The house: There are many ways to handle a house. You could both sell it outright and split the proceeds. One of you could transfer it to the other. Sometimes, particularly when there are minor children, both spouses retain ownership but one is allowed to live in it until the youngest child is 18. Then when it's sold, the person who lived in it gets the principal residence exclusion and the other person does not. He or she will have a capital gain or loss.

If your intent is to take the 401K money out to spend - this will be an expensive way to get it, as you know, because of the taxes and penalties. And you should still check into the kind of restriction mentioned by Aboutdone.

Guava gave a very good summary of the results of selling the house and it does not sound like are interested in continuing to live in it. Yes, you will be responsible for the taxes on the gain but there may be little or no taxable gain. That would be the first thing to figure out. Closing costs will reduce potential gain.

So if you're looking for cash in hand and believe the house will sell quickly at the price you want, then odds are selling the house will yield more after-tax dollars than splitting your retirement funds.

But definitely pencil it out and ask your CPA.

Hope this helps and good luck!
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Old 01-07-2015, 08:15 AM
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Liz - you can roll his 401k to your IRA and take distributions from it based on YOUR retirement age. It requires a QDRO agreement be created as part of the divorce proceedings.

I just did this for my mom when she divorced last year. He kept the house and split his 401K into 2 - once she was assigned a new account # with the 401k company, we submitted for a direct rollover to HER IRA held at our firm. (because she was not an active employee of the company, she was able to roll out at will, she didn't have to keep it in the 401K BUT it had to go through that step to be legal.)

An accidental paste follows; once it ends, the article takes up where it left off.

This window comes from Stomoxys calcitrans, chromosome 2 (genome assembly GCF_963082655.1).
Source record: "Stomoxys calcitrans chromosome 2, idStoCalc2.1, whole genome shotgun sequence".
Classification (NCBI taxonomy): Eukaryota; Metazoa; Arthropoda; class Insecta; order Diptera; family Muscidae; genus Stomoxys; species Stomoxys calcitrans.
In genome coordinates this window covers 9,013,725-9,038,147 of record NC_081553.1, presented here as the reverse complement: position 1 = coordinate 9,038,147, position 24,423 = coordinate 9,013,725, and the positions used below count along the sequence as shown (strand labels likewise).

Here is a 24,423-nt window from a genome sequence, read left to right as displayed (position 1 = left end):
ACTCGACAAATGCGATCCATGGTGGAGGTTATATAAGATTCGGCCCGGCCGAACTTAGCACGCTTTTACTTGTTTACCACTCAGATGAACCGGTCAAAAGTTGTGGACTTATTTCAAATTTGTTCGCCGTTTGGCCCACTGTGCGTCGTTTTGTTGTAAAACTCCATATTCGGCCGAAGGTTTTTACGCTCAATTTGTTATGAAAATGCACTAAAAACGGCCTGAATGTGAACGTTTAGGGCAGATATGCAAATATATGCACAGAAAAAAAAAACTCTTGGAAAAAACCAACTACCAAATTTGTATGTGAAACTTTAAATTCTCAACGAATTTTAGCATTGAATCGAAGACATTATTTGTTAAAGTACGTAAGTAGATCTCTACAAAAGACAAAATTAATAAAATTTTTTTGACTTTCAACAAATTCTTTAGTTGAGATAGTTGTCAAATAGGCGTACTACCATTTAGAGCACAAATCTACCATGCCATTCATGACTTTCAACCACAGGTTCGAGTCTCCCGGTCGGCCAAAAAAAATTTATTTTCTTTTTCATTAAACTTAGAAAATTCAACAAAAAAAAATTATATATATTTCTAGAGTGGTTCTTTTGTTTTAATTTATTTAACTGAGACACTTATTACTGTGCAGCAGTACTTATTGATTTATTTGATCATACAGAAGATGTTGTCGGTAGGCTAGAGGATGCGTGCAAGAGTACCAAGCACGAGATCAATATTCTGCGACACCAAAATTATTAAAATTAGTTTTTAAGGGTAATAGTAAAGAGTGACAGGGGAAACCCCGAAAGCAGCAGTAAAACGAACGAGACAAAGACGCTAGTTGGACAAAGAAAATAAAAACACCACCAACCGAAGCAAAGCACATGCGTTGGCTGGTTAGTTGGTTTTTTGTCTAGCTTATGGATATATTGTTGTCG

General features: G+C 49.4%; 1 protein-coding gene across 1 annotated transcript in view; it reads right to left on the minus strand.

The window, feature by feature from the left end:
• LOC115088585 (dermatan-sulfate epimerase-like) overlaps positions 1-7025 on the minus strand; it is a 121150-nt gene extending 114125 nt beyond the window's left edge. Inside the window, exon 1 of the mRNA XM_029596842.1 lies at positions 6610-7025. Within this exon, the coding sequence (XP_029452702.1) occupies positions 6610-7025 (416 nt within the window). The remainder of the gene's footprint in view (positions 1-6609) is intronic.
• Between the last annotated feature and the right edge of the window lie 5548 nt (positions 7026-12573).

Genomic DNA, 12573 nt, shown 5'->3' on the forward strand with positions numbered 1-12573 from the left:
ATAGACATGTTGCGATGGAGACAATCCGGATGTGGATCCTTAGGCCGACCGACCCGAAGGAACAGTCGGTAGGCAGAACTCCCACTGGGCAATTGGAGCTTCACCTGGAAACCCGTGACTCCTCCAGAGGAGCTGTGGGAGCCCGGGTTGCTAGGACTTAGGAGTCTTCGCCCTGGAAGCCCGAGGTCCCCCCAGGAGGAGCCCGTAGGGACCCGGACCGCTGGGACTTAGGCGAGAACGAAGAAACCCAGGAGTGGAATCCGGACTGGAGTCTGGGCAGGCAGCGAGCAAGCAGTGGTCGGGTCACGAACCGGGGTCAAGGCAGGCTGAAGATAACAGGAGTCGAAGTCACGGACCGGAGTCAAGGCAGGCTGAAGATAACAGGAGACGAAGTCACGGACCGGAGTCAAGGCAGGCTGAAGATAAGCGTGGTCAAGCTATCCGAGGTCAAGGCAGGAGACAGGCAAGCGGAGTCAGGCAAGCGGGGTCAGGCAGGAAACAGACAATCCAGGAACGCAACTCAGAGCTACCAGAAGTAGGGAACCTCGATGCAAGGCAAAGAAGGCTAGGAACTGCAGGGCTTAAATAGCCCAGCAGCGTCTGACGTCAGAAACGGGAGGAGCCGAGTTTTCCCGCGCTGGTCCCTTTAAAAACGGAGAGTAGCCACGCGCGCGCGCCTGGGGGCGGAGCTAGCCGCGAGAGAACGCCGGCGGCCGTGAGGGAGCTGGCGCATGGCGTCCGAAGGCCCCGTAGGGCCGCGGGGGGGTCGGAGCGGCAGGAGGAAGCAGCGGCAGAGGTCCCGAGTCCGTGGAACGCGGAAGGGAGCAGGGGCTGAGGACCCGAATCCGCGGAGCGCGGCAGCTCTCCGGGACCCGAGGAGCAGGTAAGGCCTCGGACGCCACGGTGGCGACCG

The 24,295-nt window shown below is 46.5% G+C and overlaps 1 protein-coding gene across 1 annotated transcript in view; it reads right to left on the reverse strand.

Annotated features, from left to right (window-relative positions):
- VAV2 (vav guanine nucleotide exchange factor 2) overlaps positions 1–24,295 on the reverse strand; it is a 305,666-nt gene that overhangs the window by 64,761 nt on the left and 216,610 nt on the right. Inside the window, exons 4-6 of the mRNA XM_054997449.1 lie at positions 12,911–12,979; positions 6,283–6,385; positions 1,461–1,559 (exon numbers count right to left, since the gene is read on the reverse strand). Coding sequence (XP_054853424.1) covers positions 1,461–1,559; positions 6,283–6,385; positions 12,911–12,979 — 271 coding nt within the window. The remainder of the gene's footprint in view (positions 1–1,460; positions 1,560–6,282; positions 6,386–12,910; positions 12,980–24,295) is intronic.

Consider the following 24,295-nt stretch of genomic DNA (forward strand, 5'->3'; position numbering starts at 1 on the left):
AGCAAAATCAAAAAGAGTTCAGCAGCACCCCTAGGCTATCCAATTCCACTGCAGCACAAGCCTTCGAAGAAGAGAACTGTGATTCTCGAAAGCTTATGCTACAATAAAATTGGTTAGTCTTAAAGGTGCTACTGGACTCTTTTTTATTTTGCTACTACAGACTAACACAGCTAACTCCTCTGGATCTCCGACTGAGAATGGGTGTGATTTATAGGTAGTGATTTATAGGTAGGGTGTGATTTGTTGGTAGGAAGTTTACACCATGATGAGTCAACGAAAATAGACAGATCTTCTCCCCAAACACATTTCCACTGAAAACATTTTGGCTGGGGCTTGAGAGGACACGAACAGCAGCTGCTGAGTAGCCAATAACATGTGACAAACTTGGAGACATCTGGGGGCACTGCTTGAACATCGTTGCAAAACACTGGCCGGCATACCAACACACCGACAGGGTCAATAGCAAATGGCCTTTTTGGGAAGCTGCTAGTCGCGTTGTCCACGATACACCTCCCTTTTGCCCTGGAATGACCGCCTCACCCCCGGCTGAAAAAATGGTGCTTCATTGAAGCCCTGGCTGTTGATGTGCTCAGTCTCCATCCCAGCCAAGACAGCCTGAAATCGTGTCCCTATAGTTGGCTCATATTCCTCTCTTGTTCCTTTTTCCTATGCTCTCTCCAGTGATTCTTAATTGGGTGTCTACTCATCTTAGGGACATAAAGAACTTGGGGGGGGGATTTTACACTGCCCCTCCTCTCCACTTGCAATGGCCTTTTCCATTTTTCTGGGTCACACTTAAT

He had the tax implications on his end but for her it did NOT create a tax event. Her normal distribution date (must be 59 1/2 to withdraw without penalties) is based on her age - once it rolled OUT of his 401K his age was no longer relevant.

The ONLY time I've seen the original owner's age come into play is in the case of IRA-BDA accounts, which are IRA's inherited by non-spouses. They have entirely different rules & DO require you to run calculations on the original owner's DOB.

DEFINTELY talk to a CPA & a financial planner, especially if you can consult with someone with experience in this specifically. Depending on how much CASH you are looking to create & how long you would let the funds sit in an IRA & how aggressive your portfolio is, the future growth in the IRA could be worth waiting for. What kind of advisor do you have? I work for a CFP so she has a lot of planning experience & would work WITH a client's CPA to run through scenarios - a broker typically can't really run through the long-term planning required to give advice in a situation like this.

http://www.401k.org/401k-and-divorce.php

http://www.401khelpcenter.com/401k_e...l#.VK1cIWAU_L8
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Old 01-07-2015, 08:27 AM
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Yup. I have a couple of different friends who are not allowed access to their X hubs 401k until retirement age. It stinks for sure.

Make sure you get good advise from someone who really knows what they are talking about on this.

XXX
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Old 01-07-2015, 09:53 AM
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I spoke to my CPA this AM. I don't waste any time these days, LOL. He told me that I probably should see if AH would agree to letting me keep ALL the proceeds from the sale of the house. He was thinking of coming up with some ways to help me invest the money. We talked about the financial implications if I were to take the 401K distribution and even if I invested it wisely, I am nowhere near retirement age and would have penalties and taxes to pay once I start withdrawing. He said I'd have no tax implications from the house money and we can figure out an investment plan that would work for me.

Very nice to talk to him because he was neutral and just wants to make sure I can make the most of what I get.

My lawyer had suggested this route a few months ago, too, so I'm guessing it's pretty common.

Now, all I have to do is get AH on board and see if we can work through this like adults.